Virtual museum of New France

Economic Activities

The survival of an overseas colony depended on the promotion of local businesses, the harvesting of natural resources and the production or supply of basic necessities such as food.

Fishing Station, Placentia Bay, c. 1700

Fishing Station, Placentia Bay, Newfoundland, c. 1700, Gerard van Edema

This section deals with the beginnings of commerce during the era of French colonization in North America. Whaling and cod fishing, both seasonal activities, prompted the settlement of the first French colonists on the continent. Of course, only a small proportion of the population were directly involved, but fishing and whaling nevertheless continued to be a significant component of the economy throughout the course of the French regime and even much later.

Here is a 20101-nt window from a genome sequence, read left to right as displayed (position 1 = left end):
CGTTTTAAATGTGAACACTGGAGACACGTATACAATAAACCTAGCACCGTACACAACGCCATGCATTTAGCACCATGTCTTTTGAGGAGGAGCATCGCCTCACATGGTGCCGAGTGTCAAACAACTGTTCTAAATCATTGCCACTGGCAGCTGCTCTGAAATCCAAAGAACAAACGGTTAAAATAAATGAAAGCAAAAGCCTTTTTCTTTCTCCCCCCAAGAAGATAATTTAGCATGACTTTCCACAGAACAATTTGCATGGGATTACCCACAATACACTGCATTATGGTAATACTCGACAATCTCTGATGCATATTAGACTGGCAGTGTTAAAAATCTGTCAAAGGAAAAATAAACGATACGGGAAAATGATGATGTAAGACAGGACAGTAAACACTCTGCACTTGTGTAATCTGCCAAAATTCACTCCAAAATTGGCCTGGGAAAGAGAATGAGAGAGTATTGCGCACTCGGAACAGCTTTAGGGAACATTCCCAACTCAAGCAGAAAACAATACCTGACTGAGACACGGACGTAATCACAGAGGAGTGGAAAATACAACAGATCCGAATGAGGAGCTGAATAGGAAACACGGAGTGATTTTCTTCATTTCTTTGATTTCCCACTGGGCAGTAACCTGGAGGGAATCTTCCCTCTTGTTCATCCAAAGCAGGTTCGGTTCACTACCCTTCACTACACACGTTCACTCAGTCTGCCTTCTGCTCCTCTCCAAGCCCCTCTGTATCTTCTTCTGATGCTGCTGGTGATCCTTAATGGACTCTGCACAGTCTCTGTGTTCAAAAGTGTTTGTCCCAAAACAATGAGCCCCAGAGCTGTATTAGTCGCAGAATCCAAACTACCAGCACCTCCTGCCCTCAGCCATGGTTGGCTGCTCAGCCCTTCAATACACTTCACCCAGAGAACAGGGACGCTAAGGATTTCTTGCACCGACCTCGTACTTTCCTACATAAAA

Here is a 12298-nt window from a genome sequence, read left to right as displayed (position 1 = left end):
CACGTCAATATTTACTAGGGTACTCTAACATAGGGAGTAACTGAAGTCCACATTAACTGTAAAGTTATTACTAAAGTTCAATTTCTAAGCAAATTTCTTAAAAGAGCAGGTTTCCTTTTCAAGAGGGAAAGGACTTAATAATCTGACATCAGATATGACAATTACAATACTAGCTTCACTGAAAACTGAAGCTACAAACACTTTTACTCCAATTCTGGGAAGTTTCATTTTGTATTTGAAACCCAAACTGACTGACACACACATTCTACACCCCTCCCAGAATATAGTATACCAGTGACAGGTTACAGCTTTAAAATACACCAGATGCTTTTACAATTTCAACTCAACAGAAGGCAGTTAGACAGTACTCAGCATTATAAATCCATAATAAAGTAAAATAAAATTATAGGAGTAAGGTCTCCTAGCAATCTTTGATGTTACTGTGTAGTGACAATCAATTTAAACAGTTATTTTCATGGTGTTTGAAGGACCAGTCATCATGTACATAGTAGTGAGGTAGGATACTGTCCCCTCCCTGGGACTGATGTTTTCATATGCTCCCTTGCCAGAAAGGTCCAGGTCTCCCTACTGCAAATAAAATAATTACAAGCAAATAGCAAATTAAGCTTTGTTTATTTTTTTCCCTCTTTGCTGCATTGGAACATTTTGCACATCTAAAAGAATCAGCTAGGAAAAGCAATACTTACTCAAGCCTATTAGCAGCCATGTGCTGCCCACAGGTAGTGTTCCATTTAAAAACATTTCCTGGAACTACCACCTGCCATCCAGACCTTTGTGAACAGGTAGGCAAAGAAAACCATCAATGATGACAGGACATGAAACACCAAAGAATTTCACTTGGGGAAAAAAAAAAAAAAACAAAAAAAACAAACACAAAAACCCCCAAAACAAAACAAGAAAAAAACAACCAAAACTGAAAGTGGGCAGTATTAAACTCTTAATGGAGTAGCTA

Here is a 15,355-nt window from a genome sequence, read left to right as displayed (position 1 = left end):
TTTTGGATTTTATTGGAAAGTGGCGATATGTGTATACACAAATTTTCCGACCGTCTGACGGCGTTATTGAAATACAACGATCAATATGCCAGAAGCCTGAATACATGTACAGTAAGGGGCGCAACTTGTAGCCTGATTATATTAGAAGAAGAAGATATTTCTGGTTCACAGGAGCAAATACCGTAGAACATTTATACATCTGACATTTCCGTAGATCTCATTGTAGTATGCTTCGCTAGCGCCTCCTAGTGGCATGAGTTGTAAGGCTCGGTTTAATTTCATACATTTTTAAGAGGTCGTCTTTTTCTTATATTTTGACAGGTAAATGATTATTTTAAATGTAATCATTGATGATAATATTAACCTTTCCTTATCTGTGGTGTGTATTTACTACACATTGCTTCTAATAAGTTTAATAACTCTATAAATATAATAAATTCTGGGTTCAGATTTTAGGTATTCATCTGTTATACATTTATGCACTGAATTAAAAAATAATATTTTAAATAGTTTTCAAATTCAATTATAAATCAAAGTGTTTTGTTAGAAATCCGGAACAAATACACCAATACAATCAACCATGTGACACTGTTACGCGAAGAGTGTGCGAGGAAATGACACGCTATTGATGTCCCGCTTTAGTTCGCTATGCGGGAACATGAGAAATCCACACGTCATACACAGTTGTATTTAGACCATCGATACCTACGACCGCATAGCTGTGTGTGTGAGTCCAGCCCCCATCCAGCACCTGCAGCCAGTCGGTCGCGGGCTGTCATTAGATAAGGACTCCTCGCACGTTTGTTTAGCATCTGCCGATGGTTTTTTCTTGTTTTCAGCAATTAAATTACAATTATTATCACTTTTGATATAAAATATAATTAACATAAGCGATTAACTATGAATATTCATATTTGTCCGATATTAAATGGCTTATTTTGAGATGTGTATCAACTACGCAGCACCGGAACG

But the fur trade was the real economic driver of New France. The harvesting of furs created wealth, stimulated the exploration of the continent and created alliances with many Aboriginal peoples.

Lastly, although France’s mercantilist policy prohibited the establishment of companies likely to compete with those of the mother country, numerous initiatives gave rise to an artisanal and industrial sector.